BOSTON — Something needed to change for the Boston Bruins.
They ended their road trip by blowing a 5-2 lead to the Philadelphia Flyers, then getting shut out by the Columbus Blue Jackets while not answering the bell properly to their goalie getting concussed by Emil Bemstrom.
Things were different Thursday.
In Boston’s 4-1 win over the Pittsburgh Penguins at TD Garden, the Bruins were far more physical and stood up for one another. They handled pucks well and didn’t look careless — even after they grabbed the lead. In short, they played the style of hockey that blasted them to the top of the standings earlier in the season.
Head coach Bruce Cassidy admitted, though not divulging all his secrets, following the victory that the Bruins’ gameday preparation for the Pens was a little different.
“We did have a different day today,” Cassidy said. “We had a different meeting on some things we needed to do better as a group. It wasn’t necessarily a challenge, it was a reset on supporting one another all over the ice. And you hope if you do that to get pucks back, it’ll bleed into anything else that transpires, either physical play or everything else that goes with it. I thought that part was good.
“We addressed the group a little bit about our mentality,” Cassidy continued. “We feel we’re winners in that locker room, but you have to prepare to win, you have to compete to win, go through the process of winning and I thought today was a good first step of getting back to who we are.”
Playing the way the Bruins did against a team like the Penguins is no small feat. And with their schedule not getting any easier up until the All-Star break, it’s something Boston will have to keep in perspective when the going almost inevitably gets tough.
Here are some other notes from Thursday’s Penguins-Bruins game:
— For the seventh straight season, Patrice Bergeron has hit the 20th goal mark.
And yes, it’s not even the All-Star break yet.
The top-line center buried Boston’s third goal, an impressive snipe from David Pastrnak in the third period to put the Bruins up a pair.
As nice as the numbers might be, both this season and throughout his career, it’s not something Bergeron pays much mind to.
“I don’t sit back and look at numbers to judge the way that I play,” Bergeron said. “I take a lot of pride in details that people don’t see, and for me, that’s what it’s all about.”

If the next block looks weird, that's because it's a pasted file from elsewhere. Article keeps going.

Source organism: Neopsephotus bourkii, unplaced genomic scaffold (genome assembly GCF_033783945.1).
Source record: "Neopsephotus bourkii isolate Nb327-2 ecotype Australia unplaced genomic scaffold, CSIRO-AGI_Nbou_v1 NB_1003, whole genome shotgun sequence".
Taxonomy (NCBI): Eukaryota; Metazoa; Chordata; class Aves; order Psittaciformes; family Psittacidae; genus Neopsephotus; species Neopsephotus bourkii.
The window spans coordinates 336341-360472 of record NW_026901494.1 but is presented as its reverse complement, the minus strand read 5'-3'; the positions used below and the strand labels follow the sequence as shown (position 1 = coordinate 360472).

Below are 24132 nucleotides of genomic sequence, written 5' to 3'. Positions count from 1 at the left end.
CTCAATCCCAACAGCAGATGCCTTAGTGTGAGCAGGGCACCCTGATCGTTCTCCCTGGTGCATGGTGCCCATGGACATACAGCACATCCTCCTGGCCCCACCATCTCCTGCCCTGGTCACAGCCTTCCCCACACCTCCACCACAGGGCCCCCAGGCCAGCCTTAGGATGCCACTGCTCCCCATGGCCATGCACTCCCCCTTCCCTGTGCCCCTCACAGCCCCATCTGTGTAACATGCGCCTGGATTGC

— Par Lindholm quietly has been an important addition for the Bruins.
He doesn’t have the most fetching job. Given he plays almost exclusively center, he often is a healthy scratch unless someone up the middle gets hurt, or if there’s a dearth of forwards.
But credit to him, he’s done a fine job stepping in when needed this season.
Such was the case against Pittsburgh, as David Krejci was a game-time decision with an upper-body injury but didn’t even end up taking warmups. As a result, Lindholm slotted in on the third line, centering Danton Heinen and Karson Kuhlman.
Lindholm got a first-period tip-in goal following a nice forecheck from him and his linemates, and he also helped kill off penalties, getting 1:47 shorthanded ice time.
Although something generally has gone wrong with a regular if Lindholm is playing, he’s bought into his role and been more than serviceable.
— Joakim Nordstrom is the Bruins’ most proficient shot blocker, and he paid the price for that skill.
Early in the second period Juuso Riikola teed up a shot from the point. Nordstrom was just a few feet away and blocked the attempt, which ricocheted so hard off him it cleared the Bruins’ defensive zone.
Nordstrom, basically on one knee, skated to the Bruins bench and was helped off the ice by Bergeron. The medical staff took a look at the fourth-line winger on the bench for a moment before he went to the dressing room.
He returned shortly thereafter and ended up playing the remainder of the game.
Thumbnail photo via Winslow Townson/USA TODAY Sports Images